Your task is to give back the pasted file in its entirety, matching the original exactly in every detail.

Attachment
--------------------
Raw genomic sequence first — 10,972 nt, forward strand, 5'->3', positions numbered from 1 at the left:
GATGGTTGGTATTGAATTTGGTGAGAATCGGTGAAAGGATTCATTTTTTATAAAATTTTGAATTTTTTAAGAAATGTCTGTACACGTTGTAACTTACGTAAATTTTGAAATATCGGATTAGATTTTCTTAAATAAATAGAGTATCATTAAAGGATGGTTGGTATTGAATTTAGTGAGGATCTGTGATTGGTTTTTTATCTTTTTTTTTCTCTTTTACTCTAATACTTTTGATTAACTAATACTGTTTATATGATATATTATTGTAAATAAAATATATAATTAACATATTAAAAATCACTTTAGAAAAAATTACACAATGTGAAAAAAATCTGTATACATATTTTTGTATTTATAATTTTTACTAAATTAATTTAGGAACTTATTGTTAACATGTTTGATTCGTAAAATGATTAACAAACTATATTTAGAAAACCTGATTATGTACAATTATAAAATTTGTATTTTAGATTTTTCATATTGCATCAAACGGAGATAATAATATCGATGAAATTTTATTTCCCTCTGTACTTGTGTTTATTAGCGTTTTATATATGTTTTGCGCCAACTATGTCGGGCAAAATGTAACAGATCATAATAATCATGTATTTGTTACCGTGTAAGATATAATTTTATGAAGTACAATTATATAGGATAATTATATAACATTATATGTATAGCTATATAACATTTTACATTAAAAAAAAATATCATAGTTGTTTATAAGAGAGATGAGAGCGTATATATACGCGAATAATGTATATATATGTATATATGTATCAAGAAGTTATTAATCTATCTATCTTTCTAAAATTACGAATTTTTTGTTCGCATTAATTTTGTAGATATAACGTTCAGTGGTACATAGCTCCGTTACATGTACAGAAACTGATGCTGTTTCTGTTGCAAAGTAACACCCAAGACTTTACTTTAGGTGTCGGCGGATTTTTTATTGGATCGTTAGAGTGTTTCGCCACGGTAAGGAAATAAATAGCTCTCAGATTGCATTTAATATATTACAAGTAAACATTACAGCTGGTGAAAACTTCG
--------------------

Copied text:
Raw genomic sequence first — 10,972 nt, forward strand, 5'->3', positions numbered from 1 at the left:
GATGGTTGGTATTGAATTTGGTGAGAATCGGTGAAAGGATTCATTTTTTATAAAATTTTGAATTTTTTAAGAAATGTCTGTACACGTTGTAACTTACGTAAATTTTGAAATATCGGATTAGATTTTCTTAAATAAATAGAGTATCATTAAAGGATGGTTGGTATTGAATTTAGTGAGGATCTGTGATTGGTTTTTTATCTTTTTTTTTCTCTTTTACTCTAATACTTTTGATTAACTAATACTGTTTATATGATATATTATTGTAAATAAAATATATAATTAACATATTAAAAATCACTTTAGAAAAAATTACACAATGTGAAAAAAATCTGTATACATATTTTTGTATTTATAATTTTTACTAAATTAATTTAGGAACTTATTGTTAACATGTTTGATTCGTAAAATGATTAACAAACTATATTTAGAAAACCTGATTATGTACAATTATAAAATTTGTATTTTAGATTTTTCATATTGCATCAAACGGAGATAATAATATCGATGAAATTTTATTTCCCTCTGTACTTGTGTTTATTAGCGTTTTATATATGTTTTGCGCCAACTATGTCGGGCAAAATGTAACAGATCATAATAATCATGTATTTGTTACCGTGTAAGATATAATTTTATGAAGTACAATTATATAGGATAATTATATAACATTATATGTATAGCTATATAACATTTTACATTAAAAAAAAATATCATAGTTGTTTATAAGAGAGATGAGAGCGTATATATACGCGAATAATGTATATATATGTATATATGTATCAAGAAGTTATTAATCTATCTATCTTTCTAAAATTACGAATTTTTTGTTCGCATTAATTTTGTAGATATAACGTTCAGTGGTACATAGCTCCGTTACATGTACAGAAACTGATGCTGTTTCTGTTGCAAAGTAACACCCAAGACTTTACTTTAGGTGTCGGCGGATTTTTTATTGGATCGTTAGAGTGTTTCGCCACGGTAAGGAAATAAATAGCTCTCAGATTGCATTTAATATATTACAAGTAAACATTACAGCTGGTGAAAACTTCG